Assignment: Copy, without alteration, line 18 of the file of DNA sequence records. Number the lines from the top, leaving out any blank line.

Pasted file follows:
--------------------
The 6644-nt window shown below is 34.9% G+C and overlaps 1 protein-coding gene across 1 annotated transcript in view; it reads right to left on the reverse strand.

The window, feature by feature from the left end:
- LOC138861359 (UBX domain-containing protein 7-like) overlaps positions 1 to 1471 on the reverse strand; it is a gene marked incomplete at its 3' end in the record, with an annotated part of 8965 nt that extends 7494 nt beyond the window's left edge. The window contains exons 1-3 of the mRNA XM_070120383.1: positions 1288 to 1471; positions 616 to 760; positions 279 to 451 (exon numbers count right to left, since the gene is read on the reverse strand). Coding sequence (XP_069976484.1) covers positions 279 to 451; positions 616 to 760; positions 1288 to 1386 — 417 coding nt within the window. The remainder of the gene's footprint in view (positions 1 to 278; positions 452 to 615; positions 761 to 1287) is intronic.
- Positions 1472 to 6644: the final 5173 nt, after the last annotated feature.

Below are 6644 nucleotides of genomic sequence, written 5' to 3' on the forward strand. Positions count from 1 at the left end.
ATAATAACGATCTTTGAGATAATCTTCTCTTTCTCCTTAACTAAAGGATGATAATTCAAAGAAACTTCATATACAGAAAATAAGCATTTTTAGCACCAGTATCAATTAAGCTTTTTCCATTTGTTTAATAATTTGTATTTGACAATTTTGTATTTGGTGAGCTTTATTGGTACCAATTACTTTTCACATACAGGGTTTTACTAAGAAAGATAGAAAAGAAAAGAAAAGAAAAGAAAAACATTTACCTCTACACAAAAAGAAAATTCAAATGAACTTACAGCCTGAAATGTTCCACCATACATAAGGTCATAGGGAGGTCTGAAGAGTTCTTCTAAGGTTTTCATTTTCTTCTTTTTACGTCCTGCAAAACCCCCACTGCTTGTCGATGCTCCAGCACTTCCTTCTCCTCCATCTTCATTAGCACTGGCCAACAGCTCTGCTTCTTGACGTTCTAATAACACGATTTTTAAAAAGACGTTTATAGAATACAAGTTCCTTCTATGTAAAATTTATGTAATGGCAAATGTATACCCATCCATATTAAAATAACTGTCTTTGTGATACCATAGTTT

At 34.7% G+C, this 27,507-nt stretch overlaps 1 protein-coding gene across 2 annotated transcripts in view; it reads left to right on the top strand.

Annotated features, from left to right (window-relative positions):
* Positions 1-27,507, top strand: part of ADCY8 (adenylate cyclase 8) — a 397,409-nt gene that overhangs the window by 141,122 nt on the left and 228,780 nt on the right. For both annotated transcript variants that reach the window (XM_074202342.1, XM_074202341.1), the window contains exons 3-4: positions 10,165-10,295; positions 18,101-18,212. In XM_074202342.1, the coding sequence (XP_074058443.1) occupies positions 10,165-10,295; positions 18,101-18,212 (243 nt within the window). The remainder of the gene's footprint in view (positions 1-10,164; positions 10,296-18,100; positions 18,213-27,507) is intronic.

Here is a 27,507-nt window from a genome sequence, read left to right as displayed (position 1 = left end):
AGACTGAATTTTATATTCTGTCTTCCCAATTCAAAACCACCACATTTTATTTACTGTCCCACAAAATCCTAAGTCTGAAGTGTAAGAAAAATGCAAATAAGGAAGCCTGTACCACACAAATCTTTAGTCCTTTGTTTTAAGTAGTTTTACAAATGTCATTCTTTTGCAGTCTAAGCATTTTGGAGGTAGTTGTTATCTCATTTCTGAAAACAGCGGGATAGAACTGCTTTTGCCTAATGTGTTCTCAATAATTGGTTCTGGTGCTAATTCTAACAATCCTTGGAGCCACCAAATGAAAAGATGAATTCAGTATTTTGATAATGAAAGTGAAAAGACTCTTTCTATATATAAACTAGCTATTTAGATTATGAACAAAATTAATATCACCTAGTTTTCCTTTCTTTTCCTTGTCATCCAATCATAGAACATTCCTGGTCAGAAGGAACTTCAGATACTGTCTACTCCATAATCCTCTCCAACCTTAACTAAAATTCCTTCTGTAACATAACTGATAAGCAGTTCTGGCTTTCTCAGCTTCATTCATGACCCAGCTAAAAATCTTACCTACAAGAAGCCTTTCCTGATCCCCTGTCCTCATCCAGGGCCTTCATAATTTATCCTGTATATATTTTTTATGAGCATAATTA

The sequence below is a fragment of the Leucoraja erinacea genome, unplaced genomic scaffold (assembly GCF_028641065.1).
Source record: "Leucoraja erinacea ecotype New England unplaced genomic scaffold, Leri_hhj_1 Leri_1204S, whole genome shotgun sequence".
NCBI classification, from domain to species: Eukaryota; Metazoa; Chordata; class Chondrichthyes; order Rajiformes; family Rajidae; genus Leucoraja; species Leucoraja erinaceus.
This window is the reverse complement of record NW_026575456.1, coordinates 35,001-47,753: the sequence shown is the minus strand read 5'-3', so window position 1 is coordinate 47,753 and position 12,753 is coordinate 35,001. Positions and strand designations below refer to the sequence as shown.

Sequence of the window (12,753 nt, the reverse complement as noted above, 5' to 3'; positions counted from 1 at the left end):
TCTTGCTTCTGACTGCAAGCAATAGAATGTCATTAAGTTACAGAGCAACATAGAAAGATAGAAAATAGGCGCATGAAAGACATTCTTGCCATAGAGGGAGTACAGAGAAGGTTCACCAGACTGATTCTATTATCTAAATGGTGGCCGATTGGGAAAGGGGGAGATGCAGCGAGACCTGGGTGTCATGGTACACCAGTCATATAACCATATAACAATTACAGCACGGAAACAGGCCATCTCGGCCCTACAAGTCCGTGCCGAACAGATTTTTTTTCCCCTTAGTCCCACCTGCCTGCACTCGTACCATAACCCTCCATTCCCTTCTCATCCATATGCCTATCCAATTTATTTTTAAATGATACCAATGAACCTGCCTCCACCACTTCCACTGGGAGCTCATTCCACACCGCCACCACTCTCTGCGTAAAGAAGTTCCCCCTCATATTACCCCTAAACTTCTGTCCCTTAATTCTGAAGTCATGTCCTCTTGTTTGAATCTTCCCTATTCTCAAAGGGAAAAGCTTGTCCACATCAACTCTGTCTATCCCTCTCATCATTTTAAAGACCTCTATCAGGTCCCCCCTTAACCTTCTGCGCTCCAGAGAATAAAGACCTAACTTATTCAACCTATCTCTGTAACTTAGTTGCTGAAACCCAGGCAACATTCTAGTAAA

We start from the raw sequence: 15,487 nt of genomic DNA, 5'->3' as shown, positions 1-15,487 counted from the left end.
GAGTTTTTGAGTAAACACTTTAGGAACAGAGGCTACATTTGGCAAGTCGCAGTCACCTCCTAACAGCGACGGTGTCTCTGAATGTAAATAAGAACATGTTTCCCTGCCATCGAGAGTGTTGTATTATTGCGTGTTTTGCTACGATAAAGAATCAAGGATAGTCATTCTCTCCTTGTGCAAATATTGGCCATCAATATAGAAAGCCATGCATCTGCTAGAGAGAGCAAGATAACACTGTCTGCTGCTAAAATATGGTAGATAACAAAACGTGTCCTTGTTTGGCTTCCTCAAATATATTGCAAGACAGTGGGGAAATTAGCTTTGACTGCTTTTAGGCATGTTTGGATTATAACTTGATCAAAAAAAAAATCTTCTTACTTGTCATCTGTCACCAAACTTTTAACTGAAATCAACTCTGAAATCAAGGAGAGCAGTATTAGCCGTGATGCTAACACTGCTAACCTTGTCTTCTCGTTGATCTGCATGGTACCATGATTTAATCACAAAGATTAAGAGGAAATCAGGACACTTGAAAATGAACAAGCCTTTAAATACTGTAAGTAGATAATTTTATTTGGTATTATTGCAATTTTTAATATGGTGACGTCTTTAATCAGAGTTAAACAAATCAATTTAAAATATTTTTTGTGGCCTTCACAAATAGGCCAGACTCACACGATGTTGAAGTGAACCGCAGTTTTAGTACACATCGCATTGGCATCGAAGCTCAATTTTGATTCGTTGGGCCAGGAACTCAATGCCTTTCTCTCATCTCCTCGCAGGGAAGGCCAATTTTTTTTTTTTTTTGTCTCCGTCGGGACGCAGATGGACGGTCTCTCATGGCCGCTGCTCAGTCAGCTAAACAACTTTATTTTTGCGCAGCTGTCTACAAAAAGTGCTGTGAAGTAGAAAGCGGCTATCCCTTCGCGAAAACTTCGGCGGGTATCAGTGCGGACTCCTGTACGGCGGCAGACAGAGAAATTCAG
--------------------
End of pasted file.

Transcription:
We start from the raw sequence: 15,487 nt of genomic DNA, 5'->3' as shown, positions 1-15,487 counted from the left end.